Malaysians, above the age of 18, on average consume 7.15gm of salt daily, two grams higher than the give grams recommended by the World Health Organisation (WHO). (Bernama photo)

PUTRAJAYA: Malaysians, above the age of 18, on average consume 7.15gm of salt daily, two grams higher than the give grams recommended by the World Health Organisation (WHO).

Health Minister Datuk Seri Dr S Subramaniam, in saying this also believed that the consumption was even higher among those below the age of 18.

"This is because children below that age always show preference for food with high content of salt such as fast food, processed food, chips and snacks," he told reporters yesterday, in conjunction with 2018 World Salt Awareness Week themed "5 Ways to 5 Grams".

The My Salt 2015 study conducted by the ministry had listed 20 food type with salt content; which include soya sauce, fried rice, omelette, nasi lemak, dark soya sauce, roti canai, beef soup, fried mee, oyster sauce, instant noodle, chili and tomato sauce, shrimp paste, "budu", chicken rice, fried vegetables, fish sambal, spice-fried chicken, fish cake, fried kueh teow and fried mee hoon.

He said the ministry is aiming to reduce the salt consumption of to at least 6 grams by 2050.

To curb the excessive intake of salt among children, he said the ministry is working with the Education Ministry to monitor and control the food prepared and provided by school canteen operators to students, he added.

Dr Subramaniam said high consumption or excessive of salt intake could lead to the risk of hypertension whereby uncontrolled hypertension condition could lead to heart related diseases and stroke which would eventually cause death.

He also noted that Malaysians in particular are fond of food with high level of sodium or salt such as tomato and chili sauce, soya sauce, canned food, processed and frozen food and flavour enhancer like monosodium glutamate (MSG), salted fish and more.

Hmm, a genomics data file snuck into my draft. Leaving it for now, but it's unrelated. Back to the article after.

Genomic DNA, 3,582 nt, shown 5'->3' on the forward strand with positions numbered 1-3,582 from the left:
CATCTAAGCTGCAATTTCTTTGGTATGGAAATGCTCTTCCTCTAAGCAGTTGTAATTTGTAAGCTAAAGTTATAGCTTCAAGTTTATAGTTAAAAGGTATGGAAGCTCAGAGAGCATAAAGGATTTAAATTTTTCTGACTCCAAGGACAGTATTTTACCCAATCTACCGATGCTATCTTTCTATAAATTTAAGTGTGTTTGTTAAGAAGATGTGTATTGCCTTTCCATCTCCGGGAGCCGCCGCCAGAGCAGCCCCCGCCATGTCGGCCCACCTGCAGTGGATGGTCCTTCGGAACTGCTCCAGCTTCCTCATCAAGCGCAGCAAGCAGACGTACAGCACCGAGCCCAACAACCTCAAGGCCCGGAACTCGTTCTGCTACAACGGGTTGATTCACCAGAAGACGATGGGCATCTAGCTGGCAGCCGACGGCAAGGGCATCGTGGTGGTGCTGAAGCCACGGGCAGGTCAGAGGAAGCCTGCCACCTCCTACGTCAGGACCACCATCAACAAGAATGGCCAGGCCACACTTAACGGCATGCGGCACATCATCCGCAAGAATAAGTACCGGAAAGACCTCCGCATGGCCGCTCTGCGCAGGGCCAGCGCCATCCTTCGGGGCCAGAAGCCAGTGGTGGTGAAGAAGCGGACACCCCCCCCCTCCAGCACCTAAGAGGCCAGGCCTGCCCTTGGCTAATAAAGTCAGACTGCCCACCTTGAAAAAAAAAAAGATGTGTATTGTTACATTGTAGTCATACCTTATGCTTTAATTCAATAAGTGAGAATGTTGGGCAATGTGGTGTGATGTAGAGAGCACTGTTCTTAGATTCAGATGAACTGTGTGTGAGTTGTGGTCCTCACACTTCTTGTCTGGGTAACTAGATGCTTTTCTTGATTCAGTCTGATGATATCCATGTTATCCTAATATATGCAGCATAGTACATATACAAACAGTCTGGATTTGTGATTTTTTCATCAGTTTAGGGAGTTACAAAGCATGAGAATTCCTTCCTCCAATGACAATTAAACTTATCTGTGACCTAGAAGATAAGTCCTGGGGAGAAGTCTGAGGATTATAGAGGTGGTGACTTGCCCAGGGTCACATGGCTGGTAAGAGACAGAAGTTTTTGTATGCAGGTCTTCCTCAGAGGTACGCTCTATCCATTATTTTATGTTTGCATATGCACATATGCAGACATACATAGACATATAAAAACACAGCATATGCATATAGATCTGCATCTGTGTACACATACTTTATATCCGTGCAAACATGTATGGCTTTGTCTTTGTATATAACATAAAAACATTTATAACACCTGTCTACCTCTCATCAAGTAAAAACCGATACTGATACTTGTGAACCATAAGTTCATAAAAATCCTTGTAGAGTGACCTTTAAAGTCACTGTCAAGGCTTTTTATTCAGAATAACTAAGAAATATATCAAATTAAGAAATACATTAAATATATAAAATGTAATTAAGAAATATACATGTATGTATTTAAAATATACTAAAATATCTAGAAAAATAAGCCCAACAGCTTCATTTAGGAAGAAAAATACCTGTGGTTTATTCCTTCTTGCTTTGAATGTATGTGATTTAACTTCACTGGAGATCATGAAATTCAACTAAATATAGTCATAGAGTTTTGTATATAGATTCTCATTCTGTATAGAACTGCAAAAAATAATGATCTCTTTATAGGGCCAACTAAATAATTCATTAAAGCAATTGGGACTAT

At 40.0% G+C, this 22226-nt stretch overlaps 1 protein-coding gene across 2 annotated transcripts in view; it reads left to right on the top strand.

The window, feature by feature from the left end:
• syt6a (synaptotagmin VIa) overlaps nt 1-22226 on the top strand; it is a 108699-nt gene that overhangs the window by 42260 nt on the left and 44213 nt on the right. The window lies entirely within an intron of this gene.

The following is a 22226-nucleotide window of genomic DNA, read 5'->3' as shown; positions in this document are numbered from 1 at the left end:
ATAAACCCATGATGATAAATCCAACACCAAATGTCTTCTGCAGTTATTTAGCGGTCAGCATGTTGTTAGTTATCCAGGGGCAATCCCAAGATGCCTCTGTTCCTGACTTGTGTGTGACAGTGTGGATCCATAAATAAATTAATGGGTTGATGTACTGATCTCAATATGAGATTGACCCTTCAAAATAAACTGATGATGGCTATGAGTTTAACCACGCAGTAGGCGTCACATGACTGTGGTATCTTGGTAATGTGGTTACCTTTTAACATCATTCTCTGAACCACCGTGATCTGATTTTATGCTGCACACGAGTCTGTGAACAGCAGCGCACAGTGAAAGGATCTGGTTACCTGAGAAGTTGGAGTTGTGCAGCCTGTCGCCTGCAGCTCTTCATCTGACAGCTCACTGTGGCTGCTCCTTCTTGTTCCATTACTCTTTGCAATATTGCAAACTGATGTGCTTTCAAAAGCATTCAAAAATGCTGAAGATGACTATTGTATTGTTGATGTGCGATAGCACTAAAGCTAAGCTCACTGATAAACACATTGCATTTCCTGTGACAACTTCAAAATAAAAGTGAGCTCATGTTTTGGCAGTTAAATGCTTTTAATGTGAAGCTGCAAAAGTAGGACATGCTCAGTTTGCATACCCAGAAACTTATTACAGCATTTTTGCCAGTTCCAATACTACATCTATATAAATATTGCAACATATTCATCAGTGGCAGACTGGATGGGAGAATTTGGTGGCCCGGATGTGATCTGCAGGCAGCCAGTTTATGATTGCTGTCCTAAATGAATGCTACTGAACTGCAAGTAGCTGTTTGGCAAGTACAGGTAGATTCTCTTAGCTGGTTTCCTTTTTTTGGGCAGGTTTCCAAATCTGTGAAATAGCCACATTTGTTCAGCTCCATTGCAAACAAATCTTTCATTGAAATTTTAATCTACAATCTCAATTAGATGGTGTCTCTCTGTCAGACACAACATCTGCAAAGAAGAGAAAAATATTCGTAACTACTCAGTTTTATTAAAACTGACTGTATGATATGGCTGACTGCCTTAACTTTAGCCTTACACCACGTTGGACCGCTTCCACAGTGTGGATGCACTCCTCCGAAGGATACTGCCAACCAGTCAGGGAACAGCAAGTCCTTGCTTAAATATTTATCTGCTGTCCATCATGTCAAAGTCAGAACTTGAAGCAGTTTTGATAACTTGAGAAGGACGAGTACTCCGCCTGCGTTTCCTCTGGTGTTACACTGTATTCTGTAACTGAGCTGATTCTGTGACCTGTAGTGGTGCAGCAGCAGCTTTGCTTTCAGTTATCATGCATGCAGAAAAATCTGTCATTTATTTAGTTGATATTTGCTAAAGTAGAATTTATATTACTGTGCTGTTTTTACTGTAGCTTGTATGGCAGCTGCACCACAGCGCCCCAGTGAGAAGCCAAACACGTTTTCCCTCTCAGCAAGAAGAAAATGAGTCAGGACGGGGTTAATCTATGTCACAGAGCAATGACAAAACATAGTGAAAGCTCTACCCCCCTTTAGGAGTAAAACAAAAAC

"Our people have the knowledge on risk of consumption however they fail to practice good or rather healthy eating habit," he added.

As recommended by the WHO, he said, it hoped that salt intake among Malaysian can be reduced by 30 per cent by 2025.

The ministry, with the joint cooperation of various bodies such as players in the food industry as non-governmental bodies were currently conducting M (Monitoring), A (Awareness), P (Product) Strategy as stated in the Salt Reduction Strategy to Prevent and Control NCD 2015-2020.

This, he said, was to reduce the consumption of salt among Malaysian.

"The strategy comprises monitoring the intake and source of salt , the preparation promotional items and education on salt and healthy lifestyle.

Apart from that, the ministry is expediting a regulation on mandatory labeling of sodium content on food products, with sodium level.

"For this move, we want all food products to be labelled with markers to indicate high sodium food and healthy food.

"However, this is still in its initial stages of implementation. We still need the cooperation and commitment of all parties to make ensure successful implementation," he added.

The awareness week held between March 12 to March 18, also encourages five steps to healthier eating; among are healthy food choices, reduction of salt and ingredients with high sodium in cooking, replacing salt with spices and genuine flavouring, increase vegetable intake, practice cooking at home than eating out.

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